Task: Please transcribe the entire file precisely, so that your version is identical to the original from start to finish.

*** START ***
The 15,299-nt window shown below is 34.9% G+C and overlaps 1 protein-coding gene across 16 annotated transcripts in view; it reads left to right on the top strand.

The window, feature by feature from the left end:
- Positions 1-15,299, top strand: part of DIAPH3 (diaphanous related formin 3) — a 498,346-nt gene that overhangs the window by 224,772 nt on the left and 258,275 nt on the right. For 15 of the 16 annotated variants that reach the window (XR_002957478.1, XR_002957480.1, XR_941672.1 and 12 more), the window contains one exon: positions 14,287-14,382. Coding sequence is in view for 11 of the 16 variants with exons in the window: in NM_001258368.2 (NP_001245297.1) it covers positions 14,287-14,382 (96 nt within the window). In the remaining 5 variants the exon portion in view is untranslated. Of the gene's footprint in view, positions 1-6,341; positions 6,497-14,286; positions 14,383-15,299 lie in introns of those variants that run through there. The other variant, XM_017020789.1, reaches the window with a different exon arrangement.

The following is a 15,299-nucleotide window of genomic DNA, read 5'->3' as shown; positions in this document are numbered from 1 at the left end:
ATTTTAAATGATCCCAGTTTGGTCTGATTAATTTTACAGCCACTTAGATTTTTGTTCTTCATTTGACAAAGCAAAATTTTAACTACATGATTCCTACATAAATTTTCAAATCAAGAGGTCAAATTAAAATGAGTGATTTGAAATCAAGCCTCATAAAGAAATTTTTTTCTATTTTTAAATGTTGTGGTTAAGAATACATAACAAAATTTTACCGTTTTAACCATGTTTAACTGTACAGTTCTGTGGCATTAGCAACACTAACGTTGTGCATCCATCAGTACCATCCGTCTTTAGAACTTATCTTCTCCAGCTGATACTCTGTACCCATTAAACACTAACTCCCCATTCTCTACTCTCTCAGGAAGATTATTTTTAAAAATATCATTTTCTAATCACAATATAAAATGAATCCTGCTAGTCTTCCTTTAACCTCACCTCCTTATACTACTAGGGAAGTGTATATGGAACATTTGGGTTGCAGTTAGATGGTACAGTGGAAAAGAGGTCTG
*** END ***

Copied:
The 15,299-nt window shown below is 34.9% G+C and overlaps 1 protein-coding gene across 16 annotated transcripts in view; it reads left to right on the top strand.

The window, feature by feature from the left end:
- Positions 1-15,299, top strand: part of DIAPH3 (diaphanous related formin 3) — a 498,346-nt gene that overhangs the window by 224,772 nt on the left and 258,275 nt on the right. For 15 of the 16 annotated variants that reach the window (XR_002957478.1, XR_002957480.1, XR_941672.1 and 12 more), the window contains one exon: positions 14,287-14,382. Coding sequence is in view for 11 of the 16 variants with exons in the window: in NM_001258368.2 (NP_001245297.1) it covers positions 14,287-14,382 (96 nt within the window). In the remaining 5 variants the exon portion in view is untranslated. Of the gene's footprint in view, positions 1-6,341; positions 6,497-14,286; positions 14,383-15,299 lie in introns of those variants that run through there. The other variant, XM_017020789.1, reaches the window with a different exon arrangement.

The following is a 15,299-nucleotide window of genomic DNA, read 5'->3' as shown; positions in this document are numbered from 1 at the left end:
ATTTTAAATGATCCCAGTTTGGTCTGATTAATTTTACAGCCACTTAGATTTTTGTTCTTCATTTGACAAAGCAAAATTTTAACTACATGATTCCTACATAAATTTTCAAATCAAGAGGTCAAATTAAAATGAGTGATTTGAAATCAAGCCTCATAAAGAAATTTTTTTCTATTTTTAAATGTTGTGGTTAAGAATACATAACAAAATTTTACCGTTTTAACCATGTTTAACTGTACAGTTCTGTGGCATTAGCAACACTAACGTTGTGCATCCATCAGTACCATCCGTCTTTAGAACTTATCTTCTCCAGCTGATACTCTGTACCCATTAAACACTAACTCCCCATTCTCTACTCTCTCAGGAAGATTATTTTTAAAAATATCATTTTCTAATCACAATATAAAATGAATCCTGCTAGTCTTCCTTTAACCTCACCTCCTTATACTACTAGGGAAGTGTATATGGAACATTTGGGTTGCAGTTAGATGGTACAGTGGAAAAGAGGTCTG